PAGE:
A shrinking global footprint for US forces
In the wake of war, the Pentagon is positioned to rethink where troops are based abroad as well as military priorities.
WASHINGTON — Victory in Iraq might well lead to the most profound shuffling of US military deployments overseas in a generation.
Units from old NATO bases in Germany might begin trickling south and east, towards Rumania, Bulgaria, and other nations eager to serve as jumping-off points for US force projection in the Middle East and Asia. The American presence in Saudi Arabia - long a complicating factor in US-Arab relations - will almost certainly be curtailed.
The Pentagon's goal: shrink its footprintin foreign lands, but retain enough power and flexibility to defend American interests.
"I'd be surprised if there wasn't a lot of change all over the place," says Tom Donnelly, a national-security expert at the American Enterprise Institute in Washington.
Signs of this change are already evident. In Turkey, for instance, the US Air Force has begun withdrawal of the expeditionary package of warplanes which has been based there since 1991 to enforce the no-fly zone over northern Iraq.
Deployment to Turkey's Incirlik Air Base has long been a rite of passage for the Air Force fighter-aircraft community. A skeleton crew will likely remain, but now the reason for keeping 50 to 80 airplanes at Incirlik at all times is gone.Less certain is what the US military presence will be in the long run.
Over the weekend, reports indicated that the Pentagon was interested in maintaining four bases there - but Defense Secretary Donald Rumsfeld said yesterday that the US has no plans for a permanent military presence in Iraq. "I have never heard the subject of a permanent base in Iraq discussed," he said.
But without a long-term presence in Iraq, the US military might have to keep its bases on the Arabian Peninsula, which has long been a rallying point for Al Qaeda and other radical Islamist elements. The Pentagon would be loath to lose the expensive command-and-control center it has built up over the past decade at Prince Sultan Air Base, far from Saudi population centers.
But much of the buildup was originally justified as a means of protecting Gulf nations against Iraqi attack. With that threat removed, it could be time to decamp for other climes.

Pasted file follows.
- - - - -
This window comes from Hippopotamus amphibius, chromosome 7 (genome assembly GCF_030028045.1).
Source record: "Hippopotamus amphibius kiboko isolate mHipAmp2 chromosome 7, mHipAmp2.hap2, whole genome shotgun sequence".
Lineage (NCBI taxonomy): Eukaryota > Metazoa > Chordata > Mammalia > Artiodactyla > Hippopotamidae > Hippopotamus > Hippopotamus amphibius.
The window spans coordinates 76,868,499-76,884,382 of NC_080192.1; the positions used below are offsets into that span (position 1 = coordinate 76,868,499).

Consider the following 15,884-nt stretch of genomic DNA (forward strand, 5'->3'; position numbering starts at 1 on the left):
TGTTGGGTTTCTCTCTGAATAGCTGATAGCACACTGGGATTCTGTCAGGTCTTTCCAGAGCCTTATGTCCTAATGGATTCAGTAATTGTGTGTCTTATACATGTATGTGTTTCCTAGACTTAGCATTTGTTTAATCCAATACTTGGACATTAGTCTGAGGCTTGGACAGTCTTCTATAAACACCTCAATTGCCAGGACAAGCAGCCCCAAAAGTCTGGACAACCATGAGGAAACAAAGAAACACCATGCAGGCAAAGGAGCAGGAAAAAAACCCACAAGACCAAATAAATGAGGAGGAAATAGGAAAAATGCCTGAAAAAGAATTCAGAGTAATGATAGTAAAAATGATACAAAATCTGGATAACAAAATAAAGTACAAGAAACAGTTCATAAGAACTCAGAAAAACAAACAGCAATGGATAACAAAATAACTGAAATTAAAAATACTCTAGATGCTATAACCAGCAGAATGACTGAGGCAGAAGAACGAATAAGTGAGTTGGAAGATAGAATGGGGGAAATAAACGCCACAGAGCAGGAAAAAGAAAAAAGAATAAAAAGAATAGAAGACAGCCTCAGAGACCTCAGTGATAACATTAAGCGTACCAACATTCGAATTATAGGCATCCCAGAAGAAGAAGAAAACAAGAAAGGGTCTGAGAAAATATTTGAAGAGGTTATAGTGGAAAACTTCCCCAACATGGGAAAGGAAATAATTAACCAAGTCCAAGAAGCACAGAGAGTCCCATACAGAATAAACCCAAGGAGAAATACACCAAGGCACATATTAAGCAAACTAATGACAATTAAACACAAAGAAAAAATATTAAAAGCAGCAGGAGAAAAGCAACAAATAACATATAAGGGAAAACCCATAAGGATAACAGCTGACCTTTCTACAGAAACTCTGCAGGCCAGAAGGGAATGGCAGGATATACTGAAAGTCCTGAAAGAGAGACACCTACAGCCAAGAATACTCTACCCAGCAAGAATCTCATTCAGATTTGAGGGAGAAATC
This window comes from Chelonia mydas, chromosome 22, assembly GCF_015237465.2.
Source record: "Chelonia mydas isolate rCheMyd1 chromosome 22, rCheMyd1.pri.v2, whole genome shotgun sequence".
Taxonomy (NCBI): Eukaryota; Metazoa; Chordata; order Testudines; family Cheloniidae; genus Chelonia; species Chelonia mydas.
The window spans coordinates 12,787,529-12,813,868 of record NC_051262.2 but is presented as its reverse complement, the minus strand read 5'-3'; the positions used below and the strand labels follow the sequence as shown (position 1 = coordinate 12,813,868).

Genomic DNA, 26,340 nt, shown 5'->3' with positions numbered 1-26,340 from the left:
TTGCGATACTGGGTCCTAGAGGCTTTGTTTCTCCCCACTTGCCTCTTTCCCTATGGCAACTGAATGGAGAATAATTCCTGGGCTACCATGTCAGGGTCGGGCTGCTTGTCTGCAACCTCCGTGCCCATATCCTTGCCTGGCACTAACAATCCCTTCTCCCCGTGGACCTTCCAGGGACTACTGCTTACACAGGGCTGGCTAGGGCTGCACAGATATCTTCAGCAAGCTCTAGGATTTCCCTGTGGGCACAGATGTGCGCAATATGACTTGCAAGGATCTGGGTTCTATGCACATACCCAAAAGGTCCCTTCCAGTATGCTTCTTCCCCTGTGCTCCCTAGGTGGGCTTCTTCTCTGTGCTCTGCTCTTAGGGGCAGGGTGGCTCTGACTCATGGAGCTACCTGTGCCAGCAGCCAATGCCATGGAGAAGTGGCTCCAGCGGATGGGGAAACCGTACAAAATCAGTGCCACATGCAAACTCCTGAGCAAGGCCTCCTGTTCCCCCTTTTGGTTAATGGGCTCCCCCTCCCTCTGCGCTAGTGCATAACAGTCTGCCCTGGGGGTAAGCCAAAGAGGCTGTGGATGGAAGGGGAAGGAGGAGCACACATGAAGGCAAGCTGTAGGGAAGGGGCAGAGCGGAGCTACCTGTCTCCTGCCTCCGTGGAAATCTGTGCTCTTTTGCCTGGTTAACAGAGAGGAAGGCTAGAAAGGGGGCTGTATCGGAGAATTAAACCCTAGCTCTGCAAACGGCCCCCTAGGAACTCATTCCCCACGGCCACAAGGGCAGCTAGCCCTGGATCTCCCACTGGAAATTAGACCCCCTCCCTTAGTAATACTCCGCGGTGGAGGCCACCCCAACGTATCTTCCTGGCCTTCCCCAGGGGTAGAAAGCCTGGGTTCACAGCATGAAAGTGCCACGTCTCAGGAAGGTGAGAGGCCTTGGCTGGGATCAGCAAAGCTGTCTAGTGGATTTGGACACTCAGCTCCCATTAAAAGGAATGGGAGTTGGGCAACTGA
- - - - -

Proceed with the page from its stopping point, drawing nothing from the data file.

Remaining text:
Such a move could ease pressure on the Saudi regime, as the US presence has become unpopular even with many Saudi moderates. "Some folks in Saudi Arabia might like us a whole lot better if we left," says Jon Alterman, head of the Middle East program at the Center for Strategic and International Studies in Washington.
If, despite Mr. Rumsfeld's denials, the US were to refocus its military center of gravity northward to Iraq, it would certainly have strategic repercussions.
Iraq's acceptance of American forces - which, granted, is a dubious prospect given that no new Iraqi regime has emerged - would suddenly give Washington a land platform between Syria and Iran.
The Syrian Baathist regime, for one, might begin feeling pressure not just to end support for terrorism, but to do something about its long-term occupation of Lebanon. Reaction in Iran, a nation with which the US has a complicated relationship, and whose internal politics are in turmoil, is more difficult to predict.
With a bigger footprint in Iraq, the US would also gain greater access to a region where it has been relatively limited since the days of Iran's pro-US Shah. That is a "good thing," says Mr. Donnelly. "We're going to be operating in this region for a long time."
Deployments in what Rumsfeld dismissively referred to as "old Europe" might change as well, as the US increasingly focuses on its interests in the arc of unrest that runs from the Red Sea, up through the Arabian peninsula and Pakistan, and into the ex-Soviet republics of Central Asia.
For US planners, one revelation of the Iraq war was the eagerness with which nations of the former eastern bloc offered aid and support. Romania served as an important relay base for airlifters on their way to the region, for instance. Bulgaria offered similar support.
Hungary offered a base that was used as a training ground for Iraqi exiles before they were shipped back to their native land. And Poland sent commando forces that helped the US and Britain secure offshore oil installations before Hussein's regime could destroy them.
Currently, the US retains sizable numbers of ground and air forces at bases in Germany. That might soon change, especially if Germany's opposition to the war in Iraq marks the beginning of an increasing distance between the NATO partners.
The nature of US deployments in the coming geopolitical world is something that US has under discussion. It's unlikely that major changes - such as a withdrawal from Germany - would come quickly, however.
"That will take some time to sort through," said Secretary Rumsfeld recently.